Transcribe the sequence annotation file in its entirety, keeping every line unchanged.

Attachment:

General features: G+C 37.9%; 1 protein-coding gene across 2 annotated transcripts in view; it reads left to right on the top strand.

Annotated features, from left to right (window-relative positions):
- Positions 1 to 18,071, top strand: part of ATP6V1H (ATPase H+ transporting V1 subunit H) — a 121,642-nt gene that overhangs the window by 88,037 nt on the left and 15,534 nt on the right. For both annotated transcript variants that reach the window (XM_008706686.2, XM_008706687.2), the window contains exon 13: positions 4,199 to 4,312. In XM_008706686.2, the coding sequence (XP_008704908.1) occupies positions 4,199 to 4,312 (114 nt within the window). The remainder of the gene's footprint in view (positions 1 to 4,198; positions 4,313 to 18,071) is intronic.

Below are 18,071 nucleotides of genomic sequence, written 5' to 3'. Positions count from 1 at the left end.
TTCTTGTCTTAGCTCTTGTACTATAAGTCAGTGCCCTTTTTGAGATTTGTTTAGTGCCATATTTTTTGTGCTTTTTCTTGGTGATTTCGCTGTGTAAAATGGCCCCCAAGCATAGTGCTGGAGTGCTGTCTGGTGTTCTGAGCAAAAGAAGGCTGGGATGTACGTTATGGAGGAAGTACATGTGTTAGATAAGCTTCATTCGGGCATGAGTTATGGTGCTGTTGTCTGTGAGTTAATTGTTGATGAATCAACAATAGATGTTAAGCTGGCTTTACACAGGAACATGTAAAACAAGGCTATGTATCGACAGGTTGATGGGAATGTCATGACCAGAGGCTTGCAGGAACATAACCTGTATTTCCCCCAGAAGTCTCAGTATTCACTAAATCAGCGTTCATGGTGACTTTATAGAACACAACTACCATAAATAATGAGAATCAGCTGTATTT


General features: G+C 37.9%; 1 protein-coding gene across 2 annotated transcripts in view; it reads left to right on the top strand.

Annotated features, from left to right (window-relative positions):
- Positions 1 to 18,071, top strand: part of ATP6V1H (ATPase H+ transporting V1 subunit H) — a 121,642-nt gene that overhangs the window by 88,037 nt on the left and 15,534 nt on the right. For both annotated transcript variants that reach the window (XM_008706686.2, XM_008706687.2), the window contains exon 13: positions 4,199 to 4,312. In XM_008706686.2, the coding sequence (XP_008704908.1) occupies positions 4,199 to 4,312 (114 nt within the window). The remainder of the gene's footprint in view (positions 1 to 4,198; positions 4,313 to 18,071) is intronic.

Below are 18,071 nucleotides of genomic sequence, written 5' to 3'. Positions count from 1 at the left end.
TTCTTGTCTTAGCTCTTGTACTATAAGTCAGTGCCCTTTTTGAGATTTGTTTAGTGCCATATTTTTTGTGCTTTTTCTTGGTGATTTCGCTGTGTAAAATGGCCCCCAAGCATAGTGCTGGAGTGCTGTCTGGTGTTCTGAGCAAAAGAAGGCTGGGATGTACGTTATGGAGGAAGTACATGTGTTAGATAAGCTTCATTCGGGCATGAGTTATGGTGCTGTTGTCTGTGAGTTAATTGTTGATGAATCAACAATAGATGTTAAGCTGGCTTTACACAGGAACATGTAAAACAAGGCTATGTATCGACAGGTTGATGGGAATGTCATGACCAGAGGCTTGCAGGAACATAACCTGTATTTCCCCCAGAAGTCTCAGTATTCACTAAATCAGCGTTCATGGTGACTTTATAGAACACAACTACCATAAATAATGAGAATCAGCTGTATTT